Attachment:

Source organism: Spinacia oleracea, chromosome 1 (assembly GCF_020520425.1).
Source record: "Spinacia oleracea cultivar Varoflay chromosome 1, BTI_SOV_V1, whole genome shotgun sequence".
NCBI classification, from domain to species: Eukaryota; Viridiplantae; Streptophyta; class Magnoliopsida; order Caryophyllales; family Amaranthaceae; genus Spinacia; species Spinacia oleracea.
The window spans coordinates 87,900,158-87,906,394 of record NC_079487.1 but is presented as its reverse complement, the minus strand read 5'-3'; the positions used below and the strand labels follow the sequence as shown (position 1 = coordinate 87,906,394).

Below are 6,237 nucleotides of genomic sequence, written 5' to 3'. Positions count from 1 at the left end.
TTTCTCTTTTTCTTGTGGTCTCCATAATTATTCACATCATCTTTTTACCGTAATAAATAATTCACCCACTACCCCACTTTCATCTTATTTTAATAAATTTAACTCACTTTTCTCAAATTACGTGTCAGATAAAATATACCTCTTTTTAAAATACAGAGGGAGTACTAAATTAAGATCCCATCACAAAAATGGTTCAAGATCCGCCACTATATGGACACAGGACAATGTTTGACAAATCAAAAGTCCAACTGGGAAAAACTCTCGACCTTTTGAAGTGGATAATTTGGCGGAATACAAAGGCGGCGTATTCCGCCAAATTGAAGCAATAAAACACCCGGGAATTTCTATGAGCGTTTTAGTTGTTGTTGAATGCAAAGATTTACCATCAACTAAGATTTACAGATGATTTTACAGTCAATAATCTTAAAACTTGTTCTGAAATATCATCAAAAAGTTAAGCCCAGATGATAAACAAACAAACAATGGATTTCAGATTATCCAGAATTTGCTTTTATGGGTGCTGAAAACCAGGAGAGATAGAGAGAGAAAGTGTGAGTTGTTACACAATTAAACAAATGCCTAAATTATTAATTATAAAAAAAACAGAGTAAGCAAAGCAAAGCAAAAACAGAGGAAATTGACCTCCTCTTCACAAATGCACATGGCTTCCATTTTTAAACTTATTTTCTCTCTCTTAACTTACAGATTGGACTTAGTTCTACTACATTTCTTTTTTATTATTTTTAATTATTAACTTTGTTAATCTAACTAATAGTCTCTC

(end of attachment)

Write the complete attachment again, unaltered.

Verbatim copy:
Source organism: Spinacia oleracea, chromosome 1 (assembly GCF_020520425.1).
Source record: "Spinacia oleracea cultivar Varoflay chromosome 1, BTI_SOV_V1, whole genome shotgun sequence".
NCBI classification, from domain to species: Eukaryota; Viridiplantae; Streptophyta; class Magnoliopsida; order Caryophyllales; family Amaranthaceae; genus Spinacia; species Spinacia oleracea.
The window spans coordinates 87,900,158-87,906,394 of record NC_079487.1 but is presented as its reverse complement, the minus strand read 5'-3'; the positions used below and the strand labels follow the sequence as shown (position 1 = coordinate 87,906,394).

Below are 6,237 nucleotides of genomic sequence, written 5' to 3'. Positions count from 1 at the left end.
TTTCTCTTTTTCTTGTGGTCTCCATAATTATTCACATCATCTTTTTACCGTAATAAATAATTCACCCACTACCCCACTTTCATCTTATTTTAATAAATTTAACTCACTTTTCTCAAATTACGTGTCAGATAAAATATACCTCTTTTTAAAATACAGAGGGAGTACTAAATTAAGATCCCATCACAAAAATGGTTCAAGATCCGCCACTATATGGACACAGGACAATGTTTGACAAATCAAAAGTCCAACTGGGAAAAACTCTCGACCTTTTGAAGTGGATAATTTGGCGGAATACAAAGGCGGCGTATTCCGCCAAATTGAAGCAATAAAACACCCGGGAATTTCTATGAGCGTTTTAGTTGTTGTTGAATGCAAAGATTTACCATCAACTAAGATTTACAGATGATTTTACAGTCAATAATCTTAAAACTTGTTCTGAAATATCATCAAAAAGTTAAGCCCAGATGATAAACAAACAAACAATGGATTTCAGATTATCCAGAATTTGCTTTTATGGGTGCTGAAAACCAGGAGAGATAGAGAGAGAAAGTGTGAGTTGTTACACAATTAAACAAATGCCTAAATTATTAATTATAAAAAAAACAGAGTAAGCAAAGCAAAGCAAAAACAGAGGAAATTGACCTCCTCTTCACAAATGCACATGGCTTCCATTTTTAAACTTATTTTCTCTCTCTTAACTTACAGATTGGACTTAGTTCTACTACATTTCTTTTTTATTATTTTTAATTATTAACTTTGTTAATCTAACTAATAGTCTCTC